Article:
Sometimes, over a million people play Dota at once. Sometimes, over a million people play Dota at once. Sometimes, over a million people play Dota at once. (Photo: Screenshot / Youtube)

Dota: The biggest computer game nobody knows about

12 million fanatics play this free online multiplayer game every month.

Let me introduce you to Dota. This Valve Corporation game is sort of like Capture the Flag: two teams compete to destroy each other's home base, called "ancients" (Dota stands for "defense of the ancients").

During really close matches, games will "pull your soul out of you," said Uri, an Israeli member of the Dota community who has been playing the game for a couple years.

Unless you're into gaming, there's a good chance you've never heard of Dota. That's pretty remarkable, considering how incredibly popular it is. More than 3 million people "like" it on Facebook, and Dota 2 is the 141st largest subreddit, with 268,385 subscribers (World of Warcraft's subreddit has 264,070 subscribers). Twelve million people played it this month, more than the populations of Ireland and New Zealand combined.

Why is this game so popular? It's all about being accessible. Dota is free, and it's also easy on your computer. You can play it in a coffeeshop without a problem. Plus, games are short – if you have a free hour, you can boot up and play a match.

Dota's low time commitment is what sucked Uri in. He happened upon it by chance and played it only sparsely for a few weeks but was soon drawn deeper.

"The game is very expansive and incredibly complex, it's very difficult not to get fully invested in it, even if from the outside it appears repetitive," explained Uri, who considers himself only "half decent" at the game, despite having played it for two years. "I am still learning new things all the time, and there's always room to improve."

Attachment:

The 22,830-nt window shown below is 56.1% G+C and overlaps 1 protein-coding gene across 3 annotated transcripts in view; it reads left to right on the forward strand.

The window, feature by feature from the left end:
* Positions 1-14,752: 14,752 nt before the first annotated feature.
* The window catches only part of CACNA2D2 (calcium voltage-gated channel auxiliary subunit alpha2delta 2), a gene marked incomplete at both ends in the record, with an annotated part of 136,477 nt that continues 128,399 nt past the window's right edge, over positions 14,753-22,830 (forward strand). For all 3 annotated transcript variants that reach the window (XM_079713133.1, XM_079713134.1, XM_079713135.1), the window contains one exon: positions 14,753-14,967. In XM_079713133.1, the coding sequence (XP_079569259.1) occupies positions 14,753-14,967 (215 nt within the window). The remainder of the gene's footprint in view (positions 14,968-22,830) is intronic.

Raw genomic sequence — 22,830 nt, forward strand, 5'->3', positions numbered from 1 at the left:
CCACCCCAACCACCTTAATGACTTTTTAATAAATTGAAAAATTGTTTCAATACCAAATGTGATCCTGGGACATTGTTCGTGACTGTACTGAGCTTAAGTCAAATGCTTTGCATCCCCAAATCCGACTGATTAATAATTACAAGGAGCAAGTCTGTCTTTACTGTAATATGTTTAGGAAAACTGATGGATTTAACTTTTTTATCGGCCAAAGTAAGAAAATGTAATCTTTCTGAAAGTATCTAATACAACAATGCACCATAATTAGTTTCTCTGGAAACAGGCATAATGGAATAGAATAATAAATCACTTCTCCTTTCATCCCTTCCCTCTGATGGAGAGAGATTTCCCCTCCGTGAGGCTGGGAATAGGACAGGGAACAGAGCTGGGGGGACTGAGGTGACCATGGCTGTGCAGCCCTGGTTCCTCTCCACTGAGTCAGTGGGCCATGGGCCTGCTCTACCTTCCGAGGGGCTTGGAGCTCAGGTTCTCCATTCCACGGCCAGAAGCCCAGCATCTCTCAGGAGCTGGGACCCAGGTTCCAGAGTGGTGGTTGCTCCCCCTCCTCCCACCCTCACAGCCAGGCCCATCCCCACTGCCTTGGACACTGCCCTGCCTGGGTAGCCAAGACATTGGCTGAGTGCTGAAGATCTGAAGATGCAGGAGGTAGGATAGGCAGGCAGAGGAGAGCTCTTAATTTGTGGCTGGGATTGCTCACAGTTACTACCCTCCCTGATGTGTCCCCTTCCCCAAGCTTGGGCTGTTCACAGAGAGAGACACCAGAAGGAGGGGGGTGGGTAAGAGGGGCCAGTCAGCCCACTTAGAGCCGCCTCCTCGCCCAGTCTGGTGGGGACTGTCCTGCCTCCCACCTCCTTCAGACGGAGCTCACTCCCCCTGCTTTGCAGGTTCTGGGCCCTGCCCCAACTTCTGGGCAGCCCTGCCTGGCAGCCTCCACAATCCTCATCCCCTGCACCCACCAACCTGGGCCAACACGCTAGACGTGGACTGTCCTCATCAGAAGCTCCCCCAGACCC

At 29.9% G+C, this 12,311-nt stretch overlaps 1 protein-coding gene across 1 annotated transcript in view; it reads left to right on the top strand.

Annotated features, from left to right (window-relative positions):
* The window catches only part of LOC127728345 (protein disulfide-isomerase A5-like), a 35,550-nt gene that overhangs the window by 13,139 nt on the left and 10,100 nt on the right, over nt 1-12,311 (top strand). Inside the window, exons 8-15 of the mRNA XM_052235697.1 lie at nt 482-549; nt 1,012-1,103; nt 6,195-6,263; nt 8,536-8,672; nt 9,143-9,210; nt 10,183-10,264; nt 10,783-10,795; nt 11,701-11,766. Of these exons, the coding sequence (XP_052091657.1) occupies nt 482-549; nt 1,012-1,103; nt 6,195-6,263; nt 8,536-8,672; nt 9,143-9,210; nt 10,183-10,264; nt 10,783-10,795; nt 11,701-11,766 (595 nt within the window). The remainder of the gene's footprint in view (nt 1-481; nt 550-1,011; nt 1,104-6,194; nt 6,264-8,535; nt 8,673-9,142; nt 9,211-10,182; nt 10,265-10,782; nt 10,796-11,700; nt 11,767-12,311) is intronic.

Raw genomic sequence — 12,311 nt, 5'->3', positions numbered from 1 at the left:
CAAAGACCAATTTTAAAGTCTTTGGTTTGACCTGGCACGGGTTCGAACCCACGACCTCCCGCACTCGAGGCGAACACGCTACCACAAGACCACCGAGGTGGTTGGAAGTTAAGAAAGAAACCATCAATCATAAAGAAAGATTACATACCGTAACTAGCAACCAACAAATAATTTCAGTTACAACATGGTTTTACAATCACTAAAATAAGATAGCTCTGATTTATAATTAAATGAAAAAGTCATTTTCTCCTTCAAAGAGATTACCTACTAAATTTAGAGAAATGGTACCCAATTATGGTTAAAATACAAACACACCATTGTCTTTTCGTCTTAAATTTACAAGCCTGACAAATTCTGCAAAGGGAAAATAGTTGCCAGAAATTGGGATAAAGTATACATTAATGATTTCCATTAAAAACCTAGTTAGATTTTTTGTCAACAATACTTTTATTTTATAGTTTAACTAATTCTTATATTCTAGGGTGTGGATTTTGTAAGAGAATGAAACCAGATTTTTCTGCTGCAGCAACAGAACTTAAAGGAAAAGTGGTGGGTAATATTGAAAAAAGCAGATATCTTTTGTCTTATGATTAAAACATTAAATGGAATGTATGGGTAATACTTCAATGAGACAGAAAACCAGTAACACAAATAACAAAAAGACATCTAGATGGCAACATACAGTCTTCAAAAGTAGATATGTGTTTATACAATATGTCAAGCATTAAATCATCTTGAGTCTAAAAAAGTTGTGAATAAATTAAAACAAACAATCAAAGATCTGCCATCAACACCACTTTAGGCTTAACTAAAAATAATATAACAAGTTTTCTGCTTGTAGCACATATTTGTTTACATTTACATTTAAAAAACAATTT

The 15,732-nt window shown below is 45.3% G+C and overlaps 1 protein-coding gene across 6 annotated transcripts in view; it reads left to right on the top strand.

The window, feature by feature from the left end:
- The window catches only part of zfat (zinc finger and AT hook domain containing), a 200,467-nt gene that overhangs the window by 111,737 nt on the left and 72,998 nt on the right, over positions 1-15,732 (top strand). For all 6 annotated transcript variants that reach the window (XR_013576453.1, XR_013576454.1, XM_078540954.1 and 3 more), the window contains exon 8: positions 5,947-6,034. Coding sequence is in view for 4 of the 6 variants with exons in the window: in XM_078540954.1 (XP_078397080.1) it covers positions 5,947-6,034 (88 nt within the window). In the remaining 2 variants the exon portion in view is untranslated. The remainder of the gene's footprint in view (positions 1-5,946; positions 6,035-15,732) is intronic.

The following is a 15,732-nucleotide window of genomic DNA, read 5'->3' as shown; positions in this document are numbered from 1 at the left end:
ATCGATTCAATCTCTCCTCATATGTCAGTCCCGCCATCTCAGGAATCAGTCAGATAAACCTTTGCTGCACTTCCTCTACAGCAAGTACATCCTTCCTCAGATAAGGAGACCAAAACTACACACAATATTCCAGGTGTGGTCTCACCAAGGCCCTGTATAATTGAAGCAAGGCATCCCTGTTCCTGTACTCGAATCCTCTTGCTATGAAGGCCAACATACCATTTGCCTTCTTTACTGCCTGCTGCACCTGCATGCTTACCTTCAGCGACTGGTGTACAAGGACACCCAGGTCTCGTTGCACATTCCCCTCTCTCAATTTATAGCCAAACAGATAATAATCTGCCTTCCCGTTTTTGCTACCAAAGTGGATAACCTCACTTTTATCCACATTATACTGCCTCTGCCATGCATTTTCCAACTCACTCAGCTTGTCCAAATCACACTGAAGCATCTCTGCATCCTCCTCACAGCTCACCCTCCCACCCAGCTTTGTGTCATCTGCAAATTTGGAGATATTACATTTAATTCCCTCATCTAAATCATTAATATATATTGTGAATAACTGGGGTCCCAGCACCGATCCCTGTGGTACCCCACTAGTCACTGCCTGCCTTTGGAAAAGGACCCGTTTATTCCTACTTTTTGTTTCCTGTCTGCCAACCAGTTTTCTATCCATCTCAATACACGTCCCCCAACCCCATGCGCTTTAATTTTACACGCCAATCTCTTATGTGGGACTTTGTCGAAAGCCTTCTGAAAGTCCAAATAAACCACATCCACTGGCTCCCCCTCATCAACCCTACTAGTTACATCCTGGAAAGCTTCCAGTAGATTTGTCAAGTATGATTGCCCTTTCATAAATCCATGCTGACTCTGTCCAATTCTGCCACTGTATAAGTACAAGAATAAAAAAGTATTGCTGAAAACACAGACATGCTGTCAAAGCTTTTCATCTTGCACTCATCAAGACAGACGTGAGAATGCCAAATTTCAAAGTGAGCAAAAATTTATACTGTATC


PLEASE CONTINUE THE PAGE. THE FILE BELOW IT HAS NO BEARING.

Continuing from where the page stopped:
Indeed, in addition to fighting other players, users take down "creeps" that automatically spawn and race toward enemy bases, beasts that hide in caves and hoard the secret to immortality and deathly towers that target opposing players. They also capture precious gold, which buys them items that make them fight better.

Dota 2Each player operates a "hero" character. (Photo: Screenshot/Youtube)

Lots of players even just like to watch the best players compete, and some people even make movies based on Dota tournaments.

"Whether it's watching my favorite team pull off the most amazing comeback I could have ever imagine, and qualify into a big tournament, or watching the 10 best players in the world battle out for the title of World Champion in the most incredible series of games, professional Dota is really just amazing," Uri said.

Players sometimes gather together to hold big, in-person tournaments. They bring their computers to a central location and play face-to-face. Some of these gatherings are relatively casual, but sometimes they compete for millions of dollars, leading to moments like this one, when a Swedish Dota team beat a Ukrainian one in 2013.

Though the community is giant, Uri says it has the feel of a smaller group; the most professional players are still quite down to earth.

"We have our fair share of drama, sometimes jokingly, sometimes serious stuff when it comes to money and all that, but at the end of the day, we're all just there to watch and talk about some good Dota," Uri emphasized.

Dota's community is truly global. In addition to having huge numbers of players in the U.S., England and Australia – pretty much throughout the English-speaking world – players can be found in almost every corner of the earth, from Israel to Sweden to Japan.

According to Uri, the Chinese community has been quite prominent, but the southeast Asian community is growing rapidly. Russian and Ukrainian users really affected the community's culture. "You have to credit them as a pushing force behind the liveliness of the game," Uri said.

They're all after the thrill of a close match. "Every player will tell you that for every 50 boring games, there's that one match that makes your heart race, and justifies it all," Uri said.


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